GemsWinner12, I apologize, but I did not have any intention of this post to sound whiny or like I was annoyed with my in-laws. I am extremely close to my in-laws and travel often to spend time with my MIL while my husband helps my FIL get out of the house and take a break. This post was because my husband and I (and my SIL and her husband) are extremely nervous about them staying in the house safely, since my MIL has already wandered outside without my FIL noticing and has significant visual and depth perception deficits. My husband and I are very involved now, but we have a new baby expected in October which will likely not allow us to be as accessible. This was me just seeking supportive advice on a tough situation that I do care about because I love my in-laws. I am not going to have them move in with me and that was never a discussion point. I won’t be a whiny poster in the future. I actually feel a little embarrassed that maybe I didn’t do a great job explaining myself in the initial post based on your reaction. I am relatively new to the forum. Please take care.
Its going to take a crisis, that its. A fall, an accident,and until then unless your DH fights for legal guardianship, there is zip you can do. That being said,
Sometimes I do the same thing, try to pull the blinders off
people so they can see the reality of the situation and the most likely
future situation. I think its better to be brutally honest then sugar
coat it. So many posts, how can we them to help? Or change? If they
haven't they aint gonna.
I am also 62, and was the sole caretaker for my husband. I know 62 might seem ancient to you, but really, I still think I’m 30 ( yes, the denial is strong, hahaha). Seriously though, your father is young and not cognitively impaired, this is his call. Eventually he will come to the point that he knows he cannot take care of your mother alone. You will have to let him come to that decision in his own time.
He is very blessed to have you within driving distance and so willing to help. You can start helping now but gathering info about adult day care , in home care, and placement possibilities. When I finally admitted to myself that I couldn’t do it alone, I would have really appreciated having any and all of that info at the ready so I could figure out which way to go, what to do.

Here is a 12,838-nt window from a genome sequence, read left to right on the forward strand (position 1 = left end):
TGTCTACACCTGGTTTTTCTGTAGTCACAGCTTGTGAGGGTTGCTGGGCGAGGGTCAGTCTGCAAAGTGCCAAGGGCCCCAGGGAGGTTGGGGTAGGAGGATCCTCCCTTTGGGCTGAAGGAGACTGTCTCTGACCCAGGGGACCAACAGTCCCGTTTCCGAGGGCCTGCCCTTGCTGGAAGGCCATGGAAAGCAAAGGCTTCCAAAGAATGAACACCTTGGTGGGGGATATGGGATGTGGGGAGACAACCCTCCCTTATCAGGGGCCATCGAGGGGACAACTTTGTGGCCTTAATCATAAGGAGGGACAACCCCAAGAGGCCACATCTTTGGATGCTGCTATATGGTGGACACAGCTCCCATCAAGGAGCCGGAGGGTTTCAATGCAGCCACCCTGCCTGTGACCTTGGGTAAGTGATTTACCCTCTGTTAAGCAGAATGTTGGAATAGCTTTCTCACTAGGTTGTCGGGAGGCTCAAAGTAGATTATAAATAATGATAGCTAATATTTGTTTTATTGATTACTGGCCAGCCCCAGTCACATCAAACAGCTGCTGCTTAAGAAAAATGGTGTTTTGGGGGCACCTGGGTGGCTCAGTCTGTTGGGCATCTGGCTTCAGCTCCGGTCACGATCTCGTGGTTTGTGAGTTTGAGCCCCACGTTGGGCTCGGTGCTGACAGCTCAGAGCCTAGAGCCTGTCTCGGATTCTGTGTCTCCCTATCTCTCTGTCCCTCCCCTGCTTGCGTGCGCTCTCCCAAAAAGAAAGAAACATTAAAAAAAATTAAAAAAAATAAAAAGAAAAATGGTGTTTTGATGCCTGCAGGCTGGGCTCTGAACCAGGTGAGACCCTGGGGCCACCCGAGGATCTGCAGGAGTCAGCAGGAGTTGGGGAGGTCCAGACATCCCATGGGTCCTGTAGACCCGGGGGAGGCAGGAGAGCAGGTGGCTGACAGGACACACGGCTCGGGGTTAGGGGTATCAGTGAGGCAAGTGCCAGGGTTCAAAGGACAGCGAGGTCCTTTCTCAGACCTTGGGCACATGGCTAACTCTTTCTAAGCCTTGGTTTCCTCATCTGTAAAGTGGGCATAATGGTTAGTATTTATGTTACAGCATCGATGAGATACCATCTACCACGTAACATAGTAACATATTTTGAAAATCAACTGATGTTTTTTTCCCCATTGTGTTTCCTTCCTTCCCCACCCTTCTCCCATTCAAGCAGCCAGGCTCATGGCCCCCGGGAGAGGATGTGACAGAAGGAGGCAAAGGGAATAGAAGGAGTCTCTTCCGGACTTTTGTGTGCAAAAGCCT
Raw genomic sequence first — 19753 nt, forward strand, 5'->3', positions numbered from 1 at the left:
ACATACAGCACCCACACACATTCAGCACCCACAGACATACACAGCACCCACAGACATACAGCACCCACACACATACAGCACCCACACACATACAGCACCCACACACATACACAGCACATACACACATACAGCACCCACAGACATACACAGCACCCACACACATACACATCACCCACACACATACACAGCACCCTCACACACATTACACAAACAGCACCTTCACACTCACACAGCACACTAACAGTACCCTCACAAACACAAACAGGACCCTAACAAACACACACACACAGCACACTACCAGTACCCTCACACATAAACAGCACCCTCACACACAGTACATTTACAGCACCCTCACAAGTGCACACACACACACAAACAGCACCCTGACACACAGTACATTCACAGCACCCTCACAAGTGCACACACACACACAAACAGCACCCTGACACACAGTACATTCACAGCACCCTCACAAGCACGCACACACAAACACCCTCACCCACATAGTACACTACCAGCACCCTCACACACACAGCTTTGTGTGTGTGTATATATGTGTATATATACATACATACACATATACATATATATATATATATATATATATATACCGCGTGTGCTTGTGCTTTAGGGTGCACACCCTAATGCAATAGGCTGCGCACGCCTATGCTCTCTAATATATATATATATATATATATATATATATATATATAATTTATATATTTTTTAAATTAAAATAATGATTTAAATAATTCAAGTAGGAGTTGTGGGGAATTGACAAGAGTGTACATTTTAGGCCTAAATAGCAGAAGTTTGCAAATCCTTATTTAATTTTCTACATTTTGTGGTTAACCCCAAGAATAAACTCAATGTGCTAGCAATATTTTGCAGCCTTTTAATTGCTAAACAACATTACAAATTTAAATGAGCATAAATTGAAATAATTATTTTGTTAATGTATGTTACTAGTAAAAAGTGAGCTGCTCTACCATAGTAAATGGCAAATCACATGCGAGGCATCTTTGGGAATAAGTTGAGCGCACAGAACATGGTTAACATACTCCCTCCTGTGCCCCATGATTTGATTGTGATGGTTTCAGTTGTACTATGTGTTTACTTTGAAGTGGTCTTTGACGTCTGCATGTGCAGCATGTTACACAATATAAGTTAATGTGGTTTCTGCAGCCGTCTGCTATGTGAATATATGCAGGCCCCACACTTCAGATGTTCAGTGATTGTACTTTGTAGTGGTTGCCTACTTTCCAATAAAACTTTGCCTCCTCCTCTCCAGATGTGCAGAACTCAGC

When you talk to him make sure he has durable power of attorney and current wills. If he doesn’t you can offer to make the appointments and go with him. Also find out if they have long term care insurance, this info will guide you in locating possible placement possibilities. If they don’t, you can research the long term care Medicaid laws in your state and locate facilities that accept Medicaid.
Gathering all this info is very overwhelming when you are a full time care giver. I had to do all of this on my own and would have appreciated any help, I’m sure your father will as well.
Something that I think families overlook when they are looking at home care help in the future, is that someone may come in to help with bathing, or other tasks. But they are only there for a short time, a few days a week. Your FIL or some other family member would have to deal with everything in between visits. As your MIL becomes incontinent and has other difficulties, your FIL likely won't be able to keep up. Maybe in your future discussions with him, you need to talk more specifically about what in home care really is, and especially about what it isn't.